The mayor of Salford has urged wealthy footballers and clubs to consider buying an LS Lowry ‘Going to the Match’ painting when it is auctioned next month to prevent its ‘massive tragedy and scandal’ from disappearing.
A 1953 painting by one of Britain’s most famous and well-known painters is expected to break records when it is sold by the Professional Footballers’ Association next month. Christie’s, the auction house that handles the sale, It is estimated that it will fetch up to 8 million pounds sterling.
Paul Dennett, the city’s mayor, said the new owner should keep it freely accessible to the public Salfordand Julia Fawcett, executive director of the Lowry Museum and Gallery, where the painting is on display.
Dennett said he was “exceptionally concerned” about the painting’s disappearance in a private collection. “My fear is that work that has been publicly available at Lowry for 22 years, championing the work of one of our great artists, will likely be lost from public view and public access.”
He said it was impossible for Salford City Council to buy the business with so much pressure on local authority resources at a time of mounting economic crisis.
But he added: “I would like to make a personal appeal to the football community here Greater Manchester To consider keeping this painting for the people of Greater Manchester. There is a lot of money in this community, so finding over £8m wouldn’t be too difficult.”
Fawcett said there is a precedent for Lowry’s being bought by individuals but “right out of the auction house into our showroom. We’d like to have a conversation with the buyer.” [of Going To The Match] About the responsibility that comes with owning such a business.”
She said the gallery was in no position to buy it and it wasn’t long before the October 19 sale to try to raise money.
“This is not just a painting. We have school trips, children come to study work. It is obviously related to the social history of our city. Not only traditional art lovers have seen it; the painting attracts the ordinary people it represents. We have a lot of football fans come before the game.”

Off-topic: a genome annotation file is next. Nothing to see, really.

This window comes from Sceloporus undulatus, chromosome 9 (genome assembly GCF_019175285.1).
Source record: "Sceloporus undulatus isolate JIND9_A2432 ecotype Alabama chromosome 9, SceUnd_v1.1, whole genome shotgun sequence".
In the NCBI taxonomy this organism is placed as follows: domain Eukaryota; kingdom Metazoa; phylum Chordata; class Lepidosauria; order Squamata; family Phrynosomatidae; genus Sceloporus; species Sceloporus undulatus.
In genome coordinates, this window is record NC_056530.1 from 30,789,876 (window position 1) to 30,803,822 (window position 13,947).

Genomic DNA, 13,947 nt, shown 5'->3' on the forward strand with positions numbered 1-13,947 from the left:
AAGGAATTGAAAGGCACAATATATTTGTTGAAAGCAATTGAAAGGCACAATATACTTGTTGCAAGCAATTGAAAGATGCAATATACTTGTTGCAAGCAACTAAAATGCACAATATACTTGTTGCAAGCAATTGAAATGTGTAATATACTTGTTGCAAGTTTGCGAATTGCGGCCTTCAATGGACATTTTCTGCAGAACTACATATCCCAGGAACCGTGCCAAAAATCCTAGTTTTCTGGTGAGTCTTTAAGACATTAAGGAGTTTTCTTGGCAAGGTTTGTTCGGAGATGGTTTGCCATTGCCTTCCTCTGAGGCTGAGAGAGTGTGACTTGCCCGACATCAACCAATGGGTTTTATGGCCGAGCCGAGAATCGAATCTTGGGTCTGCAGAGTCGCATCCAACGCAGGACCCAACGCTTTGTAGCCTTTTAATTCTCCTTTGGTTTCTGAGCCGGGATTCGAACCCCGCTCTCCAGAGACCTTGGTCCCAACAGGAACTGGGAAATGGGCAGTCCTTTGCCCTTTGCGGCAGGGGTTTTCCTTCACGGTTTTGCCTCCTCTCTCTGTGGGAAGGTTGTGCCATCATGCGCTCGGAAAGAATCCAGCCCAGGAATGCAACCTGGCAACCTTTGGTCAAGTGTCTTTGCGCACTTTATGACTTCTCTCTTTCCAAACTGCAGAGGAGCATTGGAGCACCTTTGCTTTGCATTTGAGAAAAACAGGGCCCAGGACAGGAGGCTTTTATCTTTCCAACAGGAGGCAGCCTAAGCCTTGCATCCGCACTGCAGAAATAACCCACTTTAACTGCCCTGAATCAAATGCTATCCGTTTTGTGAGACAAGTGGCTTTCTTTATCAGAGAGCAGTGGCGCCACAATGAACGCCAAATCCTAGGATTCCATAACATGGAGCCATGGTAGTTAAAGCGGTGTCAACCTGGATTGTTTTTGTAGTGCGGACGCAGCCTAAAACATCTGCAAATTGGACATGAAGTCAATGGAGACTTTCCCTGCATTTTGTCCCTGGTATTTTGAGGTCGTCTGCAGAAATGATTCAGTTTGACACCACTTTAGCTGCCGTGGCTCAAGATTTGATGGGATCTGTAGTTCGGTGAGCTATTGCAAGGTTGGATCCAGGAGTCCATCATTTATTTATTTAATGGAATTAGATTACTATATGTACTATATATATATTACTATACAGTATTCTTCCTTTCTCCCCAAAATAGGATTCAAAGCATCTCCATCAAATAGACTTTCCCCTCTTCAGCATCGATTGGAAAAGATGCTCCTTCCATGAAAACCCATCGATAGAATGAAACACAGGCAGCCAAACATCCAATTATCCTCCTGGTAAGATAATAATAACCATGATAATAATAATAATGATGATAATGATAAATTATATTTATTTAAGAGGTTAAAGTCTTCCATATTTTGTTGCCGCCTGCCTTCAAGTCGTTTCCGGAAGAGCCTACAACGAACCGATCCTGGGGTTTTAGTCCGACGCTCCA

Lowry, best known for his stick-like figures and industrial scenes in mid-20th century northwest England, produced a number of football paintings, most famously Going to the Match.
The playing field in the painting was Brenden Park, the former home of Bolton Wanderers, near Lowry’s home in Pendlebury. It was demolished in 1999 and the site is now a retail park.
In addition to crowds flocking to the turnstiles, the painting shows crowded terraces inside the stadium, surrounding homes and factories in the background.
Dennett said: “Lowry has captured working class life and celebrated the football community. It is not about the salaries of the stars, it is about the institutional role of football in our societies. To lose this from Lowry’s artistic ecosystem, which is maintained by the City of Salford, would be a tragedy and a huge scandal” .
In 1999, The PFA paid £1.9m, more than four times the estimate, to go to the game. Gordon Taylor, then CEO, said it was “simply the best football board ever”.
It is being sold to raise money for the Players Foundation, the charitable arm of the PFA, which became a separate body earlier this year under a reorganization motivated by Warning from the Commission for Charitable Institutions. He assists players and former players with matters including education, pensions, health and legal issues.
The PFA Fawcett said they have been “responsible owners” for 22 years. She had been aware of plans to sell the painting for several months.